A new assessment of the Cosmic Microwave Background shows that the oldest stars ignited 150 million years later than previously thought. It's a realization that's forcing cosmologists to rethink the 13.8 billion year history of the Universe.
Top image: Polarization of the Cosmic Microwave Background. (ESA)
To study the early stages of the Universe, cosmologists scan the Cosmic Microwave Background (CMB), an "afterglow" of a time — some 380,000 years after the Big Bang — when the Universe was still intensely hot and dense. Because the Universe is expanding, this light blankets our entire field of vision at microwave wavelengths. Minute variances in the CMB's temperature identify regions of slightly different density in the early Universe.
In addition to this, Planck scientists have been analyzing readings of the CMB's polarization, which is another way to study the light. From 2009 to 2013, Planck measured this signal at high resolution over the entire sky.
Above, you can see the polarization of the CMB on a small patch of sky. In this image, the color scale represents temperature differences, while the texture indicates the direction of the polarized light. These differences correspond to regions of slightly different densities, which can predict future structure, such as stars and galaxies. (ESA)
Results now show that a period known as the "cosmic dark ages" lasted longer than assumed. From New Scientist:
After the CMB was released, the universe was dominated by a fog of opaque hydrogen gas. It stayed dark for hundreds of millions of years until gravity clumped matter together into the first stars and galaxies, which produced enough radiation to ionise the hydrogen and make it transparent.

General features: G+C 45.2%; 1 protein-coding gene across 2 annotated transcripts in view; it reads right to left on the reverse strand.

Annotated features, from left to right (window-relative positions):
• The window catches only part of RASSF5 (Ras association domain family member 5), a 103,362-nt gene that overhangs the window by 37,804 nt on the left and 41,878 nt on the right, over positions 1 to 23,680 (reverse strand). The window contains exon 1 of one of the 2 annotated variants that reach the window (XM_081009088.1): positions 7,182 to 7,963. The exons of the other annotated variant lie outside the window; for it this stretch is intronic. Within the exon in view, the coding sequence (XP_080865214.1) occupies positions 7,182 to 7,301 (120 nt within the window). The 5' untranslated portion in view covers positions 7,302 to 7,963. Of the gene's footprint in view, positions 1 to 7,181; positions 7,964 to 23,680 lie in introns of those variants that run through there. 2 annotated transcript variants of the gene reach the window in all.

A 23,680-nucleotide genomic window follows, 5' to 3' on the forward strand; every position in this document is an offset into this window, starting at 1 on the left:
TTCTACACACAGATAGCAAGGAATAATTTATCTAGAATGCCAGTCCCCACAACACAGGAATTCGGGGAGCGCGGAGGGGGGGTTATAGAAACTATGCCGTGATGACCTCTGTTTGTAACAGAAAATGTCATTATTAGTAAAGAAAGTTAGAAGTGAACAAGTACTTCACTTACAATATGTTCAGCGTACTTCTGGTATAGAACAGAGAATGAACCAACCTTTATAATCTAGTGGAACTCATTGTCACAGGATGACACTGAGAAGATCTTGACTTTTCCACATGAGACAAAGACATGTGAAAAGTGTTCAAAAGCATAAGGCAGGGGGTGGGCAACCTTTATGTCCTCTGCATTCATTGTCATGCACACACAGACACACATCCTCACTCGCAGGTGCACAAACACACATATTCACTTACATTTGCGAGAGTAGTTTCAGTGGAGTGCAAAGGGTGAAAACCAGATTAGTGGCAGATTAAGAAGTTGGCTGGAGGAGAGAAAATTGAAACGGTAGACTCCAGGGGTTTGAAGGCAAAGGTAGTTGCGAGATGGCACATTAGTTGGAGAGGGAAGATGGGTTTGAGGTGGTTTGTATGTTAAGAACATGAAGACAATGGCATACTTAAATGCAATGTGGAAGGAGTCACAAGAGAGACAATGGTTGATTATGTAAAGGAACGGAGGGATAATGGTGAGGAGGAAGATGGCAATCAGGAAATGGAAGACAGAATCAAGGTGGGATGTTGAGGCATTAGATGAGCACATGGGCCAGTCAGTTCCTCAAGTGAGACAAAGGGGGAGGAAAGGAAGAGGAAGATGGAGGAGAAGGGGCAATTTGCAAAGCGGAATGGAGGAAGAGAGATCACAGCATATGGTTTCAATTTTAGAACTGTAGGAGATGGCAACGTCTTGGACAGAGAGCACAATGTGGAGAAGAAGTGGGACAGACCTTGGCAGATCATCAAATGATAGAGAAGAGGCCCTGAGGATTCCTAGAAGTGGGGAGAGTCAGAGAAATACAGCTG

Astronomers are still short on details about how this lighter period, known as reionisation, began and ended. The Hubble Space Telescope has spotted very old galaxies from the middle and end of reionisation, thought to be about 1 billion years after the big bang, and Planck's predecessor, WMAP, pegged the start of the era to about 420 million years after the big bang.
But simulations suggested that wouldn't give gravity enough time to work its magic and produce stars. "The measurements we had indicated that formation of stars was much earlier than our understanding would allow," says [project scientist Jan] Tauber.
Consequently, cosmologists have had to push back their estimates as to when the first stars were able to form.
"Planck's observations of the CMB polarisation now tell us that these 'Dark Ages' ended some 550 million years after the Big Bang – more than 100 million years later than previously thought," noted team scientist Marco Bersanelli in an ESA statement. "While these 100 million years may seem negligible compared to the Universe's age of almost 14 billion years, they make a significant difference when it comes to the formation of the first stars."
The results are changing our understanding of how certain key events transpired during the earliest stages of the Universe's history. Encouragingly, the later end of the Dark Age means it might be easier to detect the very first generation of galaxies using the next generation of observatories, including the James Webb Space Telescope.
The new Planck result can be found in a series of new papers posted to the ESA website.